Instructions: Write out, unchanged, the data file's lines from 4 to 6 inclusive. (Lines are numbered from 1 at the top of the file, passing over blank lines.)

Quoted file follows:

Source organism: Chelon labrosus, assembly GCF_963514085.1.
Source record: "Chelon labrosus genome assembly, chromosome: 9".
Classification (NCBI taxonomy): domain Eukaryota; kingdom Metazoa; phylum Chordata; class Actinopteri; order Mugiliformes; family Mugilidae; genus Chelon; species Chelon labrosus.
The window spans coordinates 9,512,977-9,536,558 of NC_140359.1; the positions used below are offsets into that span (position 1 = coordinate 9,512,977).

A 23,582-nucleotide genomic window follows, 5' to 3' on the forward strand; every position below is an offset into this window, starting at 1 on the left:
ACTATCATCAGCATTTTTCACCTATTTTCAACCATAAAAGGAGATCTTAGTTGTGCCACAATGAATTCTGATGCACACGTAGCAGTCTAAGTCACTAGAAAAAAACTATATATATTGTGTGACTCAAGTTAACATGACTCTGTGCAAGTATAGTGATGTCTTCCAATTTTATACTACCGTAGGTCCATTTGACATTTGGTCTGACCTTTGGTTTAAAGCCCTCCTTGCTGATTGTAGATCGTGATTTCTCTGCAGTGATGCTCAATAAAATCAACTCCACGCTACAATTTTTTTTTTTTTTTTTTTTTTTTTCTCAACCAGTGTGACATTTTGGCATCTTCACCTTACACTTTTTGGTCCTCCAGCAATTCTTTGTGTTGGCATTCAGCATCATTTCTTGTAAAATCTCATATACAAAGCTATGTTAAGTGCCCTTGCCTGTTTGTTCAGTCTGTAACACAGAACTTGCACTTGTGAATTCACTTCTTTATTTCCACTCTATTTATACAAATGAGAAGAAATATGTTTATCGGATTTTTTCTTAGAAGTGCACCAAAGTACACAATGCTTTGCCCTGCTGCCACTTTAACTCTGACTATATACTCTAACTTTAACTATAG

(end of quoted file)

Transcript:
The window spans coordinates 9,512,977-9,536,558 of NC_140359.1; the positions used below are offsets into that span (position 1 = coordinate 9,512,977).

A 23,582-nucleotide genomic window follows, 5' to 3' on the forward strand; every position below is an offset into this window, starting at 1 on the left:
ACTATCATCAGCATTTTTCACCTATTTTCAACCATAAAAGGAGATCTTAGTTGTGCCACAATGAATTCTGATGCACACGTAGCAGTCTAAGTCACTAGAAAAAAACTATATATATTGTGTGACTCAAGTTAACATGACTCTGTGCAAGTATAGTGATGTCTTCCAATTTTATACTACCGTAGGTCCATTTGACATTTGGTCTGACCTTTGGTTTAAAGCCCTCCTTGCTGATTGTAGATCGTGATTTCTCTGCAGTGATGCTCAATAAAATCAACTCCACGCTACAATTTTTTTTTTTTTTTTTTTTTTTTTCTCAACCAGTGTGACATTTTGGCATCTTCACCTTACACTTTTTGGTCCTCCAGCAATTCTTTGTGTTGGCATTCAGCATCATTTCTTGTAAAATCTCATATACAAAGCTATGTTAAGTGCCCTTGCCTGTTTGTTCAGTCTGTAACACAGAACTTGCACTTGTGAATTCACTTCTTTATTTCCACTCTATTTATACAAATGAGAAGAAATATGTTTATCGGATTTTTTCTTAGAAGTGCACCAAAGTACACAATGCTTTGCCCTGCTGCCACTTTAACTCTGACTATATACTCTAACTTTAACTATAG